Kathy Reichs: Bones Are Forever and the Death of Innocence

The opening scene of

Bones Are Forever


Kathy Reichs's

new novel, is gruesome. Forensic anthropologist Temperance Brennan finds a dead baby girl, her tiny body bloated and covered in maggots. The infant has been stuffed into a bathroom vanity, shoved behind a rusted drainpipe.

It's a tough scene to read. "It was tough to write," Reichs tells us. "While I was writing this book, I was working on three child homicides simultaneously. One age 11 months, one age two years and one age ten years. That was very much on my mind, the death of innocence. Those are the hardest victims to understand, the innocent victims as opposed to the drug dealer that put himself at risk."

Reichs's daughter and daughter-in-law were pregnant soon after she finished the book. She's thankful it wasn't until after she finished the book. "It would have been even tougher if I had known about those pregnancies when I was writing."

Bones Are Forever is the 15th book in the Temperance Brennan thriller series. The character inspired the television series Bones, which was just renewed for its eighth season. Temperance from the books and Temperance from the television series aren't quite the same. "I think of the TV version of Temperance as the prequel to the book Temperance. She's younger, she's just starting out in her career. She's still in Washington; later Tempe's in North Carolina and Montreal. In the series, she's working with Seely Booth; in the books, she's working with Andrew Ryan. In the book, she's married and has a child."

The Temperance Brennan series is extremely successful. The books have been translated into some 36 languages and the television show is in 75 foreign countries and territories. "This character has global appeal in both of its manifestations," says Reichs. "She appeals across all sorts of cultures. I find that absolutely fascinating -- and gratifying."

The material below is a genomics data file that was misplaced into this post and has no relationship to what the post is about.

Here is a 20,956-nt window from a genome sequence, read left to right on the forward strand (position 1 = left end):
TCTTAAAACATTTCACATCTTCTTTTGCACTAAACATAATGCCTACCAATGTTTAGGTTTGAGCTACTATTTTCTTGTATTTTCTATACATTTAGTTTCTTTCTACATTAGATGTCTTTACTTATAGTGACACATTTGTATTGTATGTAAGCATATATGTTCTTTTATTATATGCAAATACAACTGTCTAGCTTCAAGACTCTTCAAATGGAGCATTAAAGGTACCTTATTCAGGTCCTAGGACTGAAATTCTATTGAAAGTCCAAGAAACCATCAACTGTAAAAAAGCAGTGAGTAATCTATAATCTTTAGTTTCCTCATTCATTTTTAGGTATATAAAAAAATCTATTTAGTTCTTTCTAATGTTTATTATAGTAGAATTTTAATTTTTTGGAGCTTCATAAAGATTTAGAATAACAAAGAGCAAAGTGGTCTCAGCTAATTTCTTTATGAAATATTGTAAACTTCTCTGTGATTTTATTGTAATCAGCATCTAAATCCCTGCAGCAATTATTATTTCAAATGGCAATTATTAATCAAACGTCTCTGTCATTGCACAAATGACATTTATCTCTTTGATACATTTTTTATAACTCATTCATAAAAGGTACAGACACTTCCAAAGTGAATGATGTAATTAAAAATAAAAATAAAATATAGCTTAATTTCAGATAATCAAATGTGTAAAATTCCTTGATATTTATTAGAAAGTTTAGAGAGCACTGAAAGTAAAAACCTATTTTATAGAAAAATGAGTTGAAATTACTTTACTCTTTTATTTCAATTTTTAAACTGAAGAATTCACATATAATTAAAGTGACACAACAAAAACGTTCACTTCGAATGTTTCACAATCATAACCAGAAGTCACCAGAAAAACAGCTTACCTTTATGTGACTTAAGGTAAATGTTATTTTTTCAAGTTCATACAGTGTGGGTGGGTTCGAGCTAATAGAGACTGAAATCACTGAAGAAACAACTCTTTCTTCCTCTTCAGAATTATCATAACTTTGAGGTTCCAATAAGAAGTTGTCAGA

That success creates a challenge for Reichs, who's tasked with creating plotlines that continue the action from the previous books while also functioning as stand-alone stories. "You've got to reintroduce the characters and certain premises for the first-time reader, but you don't want to bore the returning reader. You've got to find new ways to say the same thing again and again and again. Who is Tempe? What's a forensic anthropologist? I don't like to rely on narrative description. I'd rather have Tempe on the stand testifying or in a faculty meeting talking with her co-workers so that it's a new way of introducing the same material."

After 15 books, lots of readers are as familiar with the characters as Reichs is. And lots of them have plenty of advice for her, not that Reichs finds their suggestions easy to incorporate into her next novel. "It's like politics. One side will say something and the other will say something completely different. Someone will say, 'I want Tempe to be with Andrew Ryan,' someone else will say, 'I don't want Tempe to be with Andrew Ryan.' There's no consensus. I certainly try to listen. I read Twitter. I read what comes in on my Web site, but I'm the author and in the end I have to make the decisions."

For Reichs, taking reader suggestions is much easier than listening to critics. "You tell yourself that you're not going to read the reviews, but you do. I don't mind if they have a valid criticism. What I don't like is when they criticize something I didn't do. There was one critic who said I had my cops always going to donut shops and I never have my cops going to donut shops. So I'm left thinking, did they even read my book?"

Kathy Reichs discusses and signs Bones Are Forever Thursday (today) at 6:30 p.m at Murder by the Book, 2342 Bissonnet. For information, visit the bookstore's website or call 713-524-8597. Free.

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